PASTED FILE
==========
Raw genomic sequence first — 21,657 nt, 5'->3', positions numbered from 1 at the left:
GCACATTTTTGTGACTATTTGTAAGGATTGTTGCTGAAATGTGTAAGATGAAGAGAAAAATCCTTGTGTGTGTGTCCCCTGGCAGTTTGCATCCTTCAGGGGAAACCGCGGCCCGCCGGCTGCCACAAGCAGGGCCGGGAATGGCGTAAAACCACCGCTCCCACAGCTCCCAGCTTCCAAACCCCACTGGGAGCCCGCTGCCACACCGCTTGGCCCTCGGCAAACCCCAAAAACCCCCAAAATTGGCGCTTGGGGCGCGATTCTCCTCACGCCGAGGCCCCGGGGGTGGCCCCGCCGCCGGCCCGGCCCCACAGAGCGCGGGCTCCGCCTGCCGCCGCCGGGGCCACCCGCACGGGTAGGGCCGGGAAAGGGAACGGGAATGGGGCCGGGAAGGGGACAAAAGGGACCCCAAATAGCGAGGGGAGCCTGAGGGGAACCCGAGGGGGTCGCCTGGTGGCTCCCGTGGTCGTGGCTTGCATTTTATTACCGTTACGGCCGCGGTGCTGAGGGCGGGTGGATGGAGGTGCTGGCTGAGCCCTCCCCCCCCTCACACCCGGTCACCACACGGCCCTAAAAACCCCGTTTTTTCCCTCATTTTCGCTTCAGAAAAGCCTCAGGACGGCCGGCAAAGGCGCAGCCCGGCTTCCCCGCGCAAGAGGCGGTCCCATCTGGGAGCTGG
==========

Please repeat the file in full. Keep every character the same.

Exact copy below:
Raw genomic sequence first — 21,657 nt, 5'->3', positions numbered from 1 at the left:
GCACATTTTTGTGACTATTTGTAAGGATTGTTGCTGAAATGTGTAAGATGAAGAGAAAAATCCTTGTGTGTGTGTCCCCTGGCAGTTTGCATCCTTCAGGGGAAACCGCGGCCCGCCGGCTGCCACAAGCAGGGCCGGGAATGGCGTAAAACCACCGCTCCCACAGCTCCCAGCTTCCAAACCCCACTGGGAGCCCGCTGCCACACCGCTTGGCCCTCGGCAAACCCCAAAAACCCCCAAAATTGGCGCTTGGGGCGCGATTCTCCTCACGCCGAGGCCCCGGGGGTGGCCCCGCCGCCGGCCCGGCCCCACAGAGCGCGGGCTCCGCCTGCCGCCGCCGGGGCCACCCGCACGGGTAGGGCCGGGAAAGGGAACGGGAATGGGGCCGGGAAGGGGACAAAAGGGACCCCAAATAGCGAGGGGAGCCTGAGGGGAACCCGAGGGGGTCGCCTGGTGGCTCCCGTGGTCGTGGCTTGCATTTTATTACCGTTACGGCCGCGGTGCTGAGGGCGGGTGGATGGAGGTGCTGGCTGAGCCCTCCCCCCCCTCACACCCGGTCACCACACGGCCCTAAAAACCCCGTTTTTTCCCTCATTTTCGCTTCAGAAAAGCCTCAGGACGGCCGGCAAAGGCGCAGCCCGGCTTCCCCGCGCAAGAGGCGGTCCCATCTGGGAGCTGG